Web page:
These days, credit cards make up a pretty big portion of one’s credit portfolio. This is the most common debt we all carry. For many, it turns out to be a good form of credit, as it helps in times of emergency, and has the “pay later” option.
Still, for some, it becomes a big obligation when balances are left unclear, and penalty charges accumulate over time! That’s exactly when a certain thought crosses our mind: “We are better off closing a credit card than carrying its load forever!!” But,
Here are a few things to know before you head on to cancel your credit card:
a. First, whether or not this is the only card you have
One section of consumers believes in the idea that it is always better to carry one card. The reasons, even though debatable, are quite strong. It helps you to have a good credit portfolio if you can use it responsibly. On-time payments and periodical use of a card do ensure a clean credit report. Plus, the perk is, it keeps your credit score intact.
On the other hand, many believe (including Mr. Dave Ramsey), that there’s no point in keeping a credit card obligation in your head. It’s a burden they say. A credit card can easily be replaced with a debit card. Especially if you are using a credit card just to keep the credit account alive! In such cases of a dilemma, it’s completely up to you whether or not you want to keep this single credit account open!
If you believe that this account can come of real help in the long run, and you are on the safe side with this account, then it’s better not to remove it from your credit portfolio!
Else you can get rid of it. But, you got to consider one thing: if you don’t have any other ongoing loans or any form of credit, then closing this credit card will result in a null and void credit profile.
In the future, if you want to take out a loan or a credit card, then things will get really difficult, and you will have to build your credit from scratch all over again for approval!
b. Second, if this is a pretty old card, and makes up a good portion of your credit history
Well now, this is an important factor that you should always keep in mind before you plan to cancel a credit card. Closing the oldest credit card is probably not a very good idea!
Your credit history is a summation of the ages of all of your credit accounts. Closing your oldest account will decrease your average credit account age.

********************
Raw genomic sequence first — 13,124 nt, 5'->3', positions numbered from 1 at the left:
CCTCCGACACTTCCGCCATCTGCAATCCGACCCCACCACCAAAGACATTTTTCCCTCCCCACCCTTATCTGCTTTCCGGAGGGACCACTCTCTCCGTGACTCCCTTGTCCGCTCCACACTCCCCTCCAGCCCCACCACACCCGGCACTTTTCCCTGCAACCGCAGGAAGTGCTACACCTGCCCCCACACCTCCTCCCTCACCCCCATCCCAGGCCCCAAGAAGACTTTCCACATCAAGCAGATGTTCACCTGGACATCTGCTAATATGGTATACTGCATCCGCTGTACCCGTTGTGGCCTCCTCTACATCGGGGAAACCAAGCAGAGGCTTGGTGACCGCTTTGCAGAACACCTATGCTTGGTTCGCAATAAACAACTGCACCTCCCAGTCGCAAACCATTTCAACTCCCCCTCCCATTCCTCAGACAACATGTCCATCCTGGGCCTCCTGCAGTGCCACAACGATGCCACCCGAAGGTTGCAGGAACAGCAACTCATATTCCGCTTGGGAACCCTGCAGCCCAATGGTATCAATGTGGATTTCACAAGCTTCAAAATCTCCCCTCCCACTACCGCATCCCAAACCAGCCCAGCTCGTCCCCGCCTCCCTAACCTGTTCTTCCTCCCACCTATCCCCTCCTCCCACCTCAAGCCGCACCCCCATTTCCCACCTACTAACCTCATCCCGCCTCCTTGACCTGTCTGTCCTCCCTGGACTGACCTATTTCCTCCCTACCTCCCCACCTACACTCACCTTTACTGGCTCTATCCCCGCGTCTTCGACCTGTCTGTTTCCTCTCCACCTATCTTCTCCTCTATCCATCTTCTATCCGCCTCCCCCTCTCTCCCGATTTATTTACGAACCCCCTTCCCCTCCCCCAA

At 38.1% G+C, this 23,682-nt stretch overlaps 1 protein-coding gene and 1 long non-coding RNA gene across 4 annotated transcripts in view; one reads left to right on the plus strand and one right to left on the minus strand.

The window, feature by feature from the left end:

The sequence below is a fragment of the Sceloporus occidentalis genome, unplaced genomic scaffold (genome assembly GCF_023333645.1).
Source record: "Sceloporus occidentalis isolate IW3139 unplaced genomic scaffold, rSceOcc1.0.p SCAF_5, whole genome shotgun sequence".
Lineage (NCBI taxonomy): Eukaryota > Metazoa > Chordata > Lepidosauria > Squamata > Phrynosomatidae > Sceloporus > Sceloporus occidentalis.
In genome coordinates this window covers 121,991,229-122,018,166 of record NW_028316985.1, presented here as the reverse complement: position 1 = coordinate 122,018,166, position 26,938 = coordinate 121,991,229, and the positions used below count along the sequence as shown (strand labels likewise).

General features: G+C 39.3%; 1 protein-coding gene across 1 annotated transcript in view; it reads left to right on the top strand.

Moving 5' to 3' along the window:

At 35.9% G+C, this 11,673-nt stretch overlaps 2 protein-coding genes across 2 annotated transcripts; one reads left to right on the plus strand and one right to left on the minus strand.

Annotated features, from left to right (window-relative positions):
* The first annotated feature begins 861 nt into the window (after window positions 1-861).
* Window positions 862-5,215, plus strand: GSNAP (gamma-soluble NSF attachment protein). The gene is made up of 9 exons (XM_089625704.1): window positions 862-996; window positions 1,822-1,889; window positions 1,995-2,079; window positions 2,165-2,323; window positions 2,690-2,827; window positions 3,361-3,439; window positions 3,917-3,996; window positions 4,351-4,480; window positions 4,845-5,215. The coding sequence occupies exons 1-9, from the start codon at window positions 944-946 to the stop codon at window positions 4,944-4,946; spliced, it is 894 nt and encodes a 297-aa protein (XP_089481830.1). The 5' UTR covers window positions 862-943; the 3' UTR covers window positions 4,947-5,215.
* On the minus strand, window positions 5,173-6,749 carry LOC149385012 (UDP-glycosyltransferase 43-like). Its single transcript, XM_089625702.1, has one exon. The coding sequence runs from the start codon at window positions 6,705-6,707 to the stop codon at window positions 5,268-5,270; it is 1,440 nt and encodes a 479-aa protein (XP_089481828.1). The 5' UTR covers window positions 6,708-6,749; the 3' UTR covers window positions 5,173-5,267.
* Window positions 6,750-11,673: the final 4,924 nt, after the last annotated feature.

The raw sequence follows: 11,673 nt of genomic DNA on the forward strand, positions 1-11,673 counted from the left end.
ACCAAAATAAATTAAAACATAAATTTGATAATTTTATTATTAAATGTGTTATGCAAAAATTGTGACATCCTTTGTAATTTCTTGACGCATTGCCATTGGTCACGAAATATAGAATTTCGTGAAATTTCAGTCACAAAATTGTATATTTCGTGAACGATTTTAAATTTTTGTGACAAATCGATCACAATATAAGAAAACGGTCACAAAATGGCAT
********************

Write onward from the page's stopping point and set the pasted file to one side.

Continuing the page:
As credit history makes up a good percentage of your credit score, it can also hit your credit report pretty badly. If the card does not have a hefty annual fee or costly charges, then you should not aim to close it! Consider this card to be your base credit account, that will always help you to achieve a good credit score, if used wisely and infrequently!
c. The last thing is, how to close a credit card wisely so that it doesn’t hurt the credit score
This part is something that I feel to be the real trick! Guess you already know what a credit utilization ratio is. It is your overall credit card debt is divided by your total available credit limit. The result is then multiplied by 100, to get the percentage.
The hidden art of closing a credit card without hurting your credit score is not to increase your utilization ratio!
Well on, here’s the example, to help you understand how to keep the utilization ratio lowered even when you are closing a card.
Suppose you have 3 credit cards:
- CC1: Bal. $2000, Lim. $5000
- CC2: Bal. $500, Lim. $2000
- CC3: Bal $1000, Lim. $3000
Your current credit utilization ratio is : [(2000+500+1000) / (5000+2000+3000)]*100 ; which equals 35%. Let’s assume that you want to close CC2, as you barely use it.
So, the first thing that you will do is clear the balance on the card and then ask the bank to close the account permanently. Once the account is closed, you are left with CC1 and CC3.
Your new utilization ratio based on these two cards will be, (3000 / 8000)*100, which equals 37.5%. As you can see, the ratio got increased, which will heavily hurt your credit score!>
So what you need to do before closing a credit card, is that clear all your existing credit card balances! Once you do that, your utilization ratio won’t increase, and your credit score won’t be affected!
Consider the above example again. If you clear all the credit card balances, then the utilization ratio based on CC1, CC2, and CC3, will be: (0 / 10,000)*100 = 0% (This is the ideal and best ratio to have).
Now, once you close CC2, your new ratio will still be 0%, as the balances are zero on all the remaining cards! Hence, keep in mind to clear all your credit card balances before closing a single card, so as not to hurt your credit score.